Iitate village in Fukushima divided into 3 zones

TOKYO —

A new zoning system went into effect Tuesday in Iitate village, Fukushima Prefecture.

The village, which is located 40 kilometers northwest of the stricken Fukushima Daiichi nuclear power plant, has been divided into three zones—one zone that has been declared safe for short visits, one which still requires decontamination work and the third which will remain a no-go zone for many years.

The central and prefectural governments said decontamination work in the second zone should be completed within two years.

Iitate was known for its premium beef cattle before the nuclear disaster. Around 6,000 people fled the once idyllic farming community, leaving behind houses and shops that were once the focus of village life.

The third zone has been barricaded off and many former residents have expressed concern about the future of the village. Decontamination work in the second zone is scheduled for houses and other buildings, but not farmland in the third zone. Since agriculture and livestock are the village’s main industries, residents said they are afraid they will be forgotten in reconstruction plans.

Administrative functions for the village have been moved to a small town 20 kilometers away, while villagers have been scattered, many to newly built prefabricated housing.

Rice and livestock farmers say they want to return home, but added there is no point if they can’t continue farming.

Japan Today/AFP

  • -3

    Maiyim

    Sad,Sad, SAD. We must keep this sort of outcome in mind when we reconsider the restart of nuclear power plants. At Best, this place is only ok for short visits. Agriculture? Livestock? Just not happening there any more. 6,000 people displaced, from this one small town alone.

  • -4

    basroil

    Lets put this into perspective.

    1) It was a small town in the fallout map provided that the government ignored.

    2) All areas are still within the 50mSv/yr international recommendation.

    3) Most areas are well within 20mSv/yr legal limit

    They will be pumping a lot of money for no real reason, especially since few people are young enough to even think about worrying about side effects.

  • 2

    taj

    Due to the winds at the time, Iitate village took the worst of the hit. (just to add to the perspective.)

  • -5

    Venlo

    Basroil, I'm confused.

    Why is there radiation in Iitate, which is 45 kilometers away from Dai-ichi?

    You had previously said that fall-out levels from Dai-ichi "stop being significant after 5-6 kilometers."

    So, I don't understand how the radiation got there in the first place. Surely it can't be from Dai-ichi, right?

    Could it possibly be from an old cobalt-60 medical capsule in someone's back yard?

    Please enlighten me. Thank you.

  • -3

    zichi

    work and the third which will remain a no-go zone for many years.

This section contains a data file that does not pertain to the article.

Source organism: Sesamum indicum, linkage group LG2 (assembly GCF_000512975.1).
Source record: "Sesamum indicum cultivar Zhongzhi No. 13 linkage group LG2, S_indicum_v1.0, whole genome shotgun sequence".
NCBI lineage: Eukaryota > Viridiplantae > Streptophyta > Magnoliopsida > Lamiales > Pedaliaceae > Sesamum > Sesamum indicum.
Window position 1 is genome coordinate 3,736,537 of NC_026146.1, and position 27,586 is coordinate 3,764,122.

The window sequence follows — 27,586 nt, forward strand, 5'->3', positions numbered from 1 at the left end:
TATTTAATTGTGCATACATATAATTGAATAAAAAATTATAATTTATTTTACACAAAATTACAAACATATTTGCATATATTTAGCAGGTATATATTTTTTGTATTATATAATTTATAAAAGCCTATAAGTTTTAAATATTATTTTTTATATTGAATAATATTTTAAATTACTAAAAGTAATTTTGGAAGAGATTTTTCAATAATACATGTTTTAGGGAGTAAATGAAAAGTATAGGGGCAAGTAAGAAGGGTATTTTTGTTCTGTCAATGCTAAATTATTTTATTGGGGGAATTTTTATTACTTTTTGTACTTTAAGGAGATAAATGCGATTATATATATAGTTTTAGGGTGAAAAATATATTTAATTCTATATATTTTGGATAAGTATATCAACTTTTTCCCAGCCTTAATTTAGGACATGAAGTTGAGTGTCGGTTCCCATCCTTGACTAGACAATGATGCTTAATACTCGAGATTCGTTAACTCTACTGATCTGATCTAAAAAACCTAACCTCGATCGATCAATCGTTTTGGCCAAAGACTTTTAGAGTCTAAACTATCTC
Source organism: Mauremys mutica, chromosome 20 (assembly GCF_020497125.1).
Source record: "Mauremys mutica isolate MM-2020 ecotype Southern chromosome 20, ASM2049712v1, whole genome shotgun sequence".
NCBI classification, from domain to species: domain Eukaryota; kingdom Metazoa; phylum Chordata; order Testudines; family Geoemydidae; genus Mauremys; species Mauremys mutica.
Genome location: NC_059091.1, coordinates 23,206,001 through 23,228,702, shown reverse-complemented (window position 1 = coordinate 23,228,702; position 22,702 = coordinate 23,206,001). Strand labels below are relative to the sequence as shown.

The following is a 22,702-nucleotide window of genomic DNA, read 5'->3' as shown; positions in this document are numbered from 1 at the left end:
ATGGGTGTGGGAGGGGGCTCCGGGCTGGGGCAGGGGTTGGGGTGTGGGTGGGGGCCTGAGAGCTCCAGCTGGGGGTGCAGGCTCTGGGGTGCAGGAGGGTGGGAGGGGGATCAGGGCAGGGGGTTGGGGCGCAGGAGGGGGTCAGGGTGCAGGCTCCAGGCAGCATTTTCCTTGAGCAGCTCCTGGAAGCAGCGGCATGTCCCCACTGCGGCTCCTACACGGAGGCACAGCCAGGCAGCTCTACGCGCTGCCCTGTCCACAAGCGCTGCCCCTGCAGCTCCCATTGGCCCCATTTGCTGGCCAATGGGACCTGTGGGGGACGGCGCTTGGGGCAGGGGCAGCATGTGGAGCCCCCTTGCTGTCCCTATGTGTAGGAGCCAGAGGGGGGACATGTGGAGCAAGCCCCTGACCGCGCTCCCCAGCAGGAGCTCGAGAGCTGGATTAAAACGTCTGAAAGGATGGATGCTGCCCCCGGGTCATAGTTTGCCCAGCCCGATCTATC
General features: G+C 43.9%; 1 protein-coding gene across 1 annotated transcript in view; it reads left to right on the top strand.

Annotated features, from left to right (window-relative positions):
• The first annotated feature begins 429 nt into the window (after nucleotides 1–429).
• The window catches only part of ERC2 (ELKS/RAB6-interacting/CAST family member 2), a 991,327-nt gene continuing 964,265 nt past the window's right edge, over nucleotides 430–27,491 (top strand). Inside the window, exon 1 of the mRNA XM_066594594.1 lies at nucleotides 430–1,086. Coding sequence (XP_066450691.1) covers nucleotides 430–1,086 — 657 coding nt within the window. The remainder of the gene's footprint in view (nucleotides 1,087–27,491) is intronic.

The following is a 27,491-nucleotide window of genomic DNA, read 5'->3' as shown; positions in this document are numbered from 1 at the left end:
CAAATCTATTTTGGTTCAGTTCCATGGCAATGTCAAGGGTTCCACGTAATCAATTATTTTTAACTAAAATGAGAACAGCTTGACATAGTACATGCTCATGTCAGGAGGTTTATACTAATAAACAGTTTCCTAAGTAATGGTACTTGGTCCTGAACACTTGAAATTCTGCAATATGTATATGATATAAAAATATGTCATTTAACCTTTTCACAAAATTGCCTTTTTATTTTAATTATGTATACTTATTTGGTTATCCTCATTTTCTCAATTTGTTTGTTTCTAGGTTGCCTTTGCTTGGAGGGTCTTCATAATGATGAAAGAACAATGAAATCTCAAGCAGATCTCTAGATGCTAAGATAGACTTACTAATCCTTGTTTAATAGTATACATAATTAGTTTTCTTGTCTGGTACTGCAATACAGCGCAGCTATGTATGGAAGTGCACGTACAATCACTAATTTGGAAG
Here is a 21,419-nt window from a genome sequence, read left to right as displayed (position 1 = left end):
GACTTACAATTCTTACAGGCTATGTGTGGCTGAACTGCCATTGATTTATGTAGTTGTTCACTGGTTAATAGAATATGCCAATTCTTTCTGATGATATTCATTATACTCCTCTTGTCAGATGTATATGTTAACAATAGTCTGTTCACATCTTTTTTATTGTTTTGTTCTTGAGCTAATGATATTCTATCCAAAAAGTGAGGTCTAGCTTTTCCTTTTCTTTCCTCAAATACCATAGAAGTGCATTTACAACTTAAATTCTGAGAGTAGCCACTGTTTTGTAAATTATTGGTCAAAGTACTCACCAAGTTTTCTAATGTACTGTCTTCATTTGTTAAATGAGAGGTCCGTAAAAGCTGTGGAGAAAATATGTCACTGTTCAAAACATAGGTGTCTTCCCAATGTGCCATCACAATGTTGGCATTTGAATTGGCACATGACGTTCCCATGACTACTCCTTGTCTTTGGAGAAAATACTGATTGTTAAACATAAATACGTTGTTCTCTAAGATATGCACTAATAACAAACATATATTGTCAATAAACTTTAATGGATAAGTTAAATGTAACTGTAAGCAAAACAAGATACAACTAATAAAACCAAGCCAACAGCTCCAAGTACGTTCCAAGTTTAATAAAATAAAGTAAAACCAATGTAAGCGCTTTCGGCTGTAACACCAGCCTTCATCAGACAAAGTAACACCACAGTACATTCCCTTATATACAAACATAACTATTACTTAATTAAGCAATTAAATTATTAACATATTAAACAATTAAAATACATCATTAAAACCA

That actual means decades.

    Date is another place which still has high levels of radiation. 10 microsivevert/hr in places. 50 millisieverts per year is the level for workers at an atomic power plant not ordinary residents.

    The max allowed in Fukushima is 20 millisieverts per year above normal background radiation. For the rest of Japan it's i millisievert per year above normal background radiation.

    There are still many other places with hot spots including large areas of the no-go zone. The people from those places will never be allowed to return.

    The majority of the nuclear refugee's still have received no compensation from TEPCO to cover the loss of thier homes, business, personal belongings. People are paying mortgages on houses they can'y even live in.

  • -4

    zichi

    People made not have died directly because of radiation from the LEVEL 7 nuclear disaster but people are getting sick from the stress of being a nuclear refugee, not knowing what their future is, and trying to get compensation from TEPCO. I expect within the nuclear refugee group of people we'll see an increase in the level of stress related deaths.

  • -1

    basroil

    VenloJul. 17, 2012 - 05:45PM JST

    Why is there radiation in Iitate, which is 45 kilometers away from Dai-ichi?

    Fallout maps will tell you how the wind conditions affect fallout. They are readily available now that MEXT decided to release them.

    You had previously said that fall-out levels from Dai-ichi "stop being significant after 5-6 kilometers."

    Yes, these numbers are within the internationally recommended levels (World Health Organization) and thus not a significant issue for people living in the area.

    Since new soil samples haven't been taken there, we can assume they still have ~24kBq/kg (radiation levels coincide with that level of concentration), and as with places already decontaminated, we can assume 90%+ of that radiation is in the top 50cm and can be "easily" removed. The result will be less than 4mSv/year, which is perfectly safe. TEPCO would foot the bill as well, so the faster they get contracts out for cleanup the faster they can get back to slowly dying out like they were before the accident.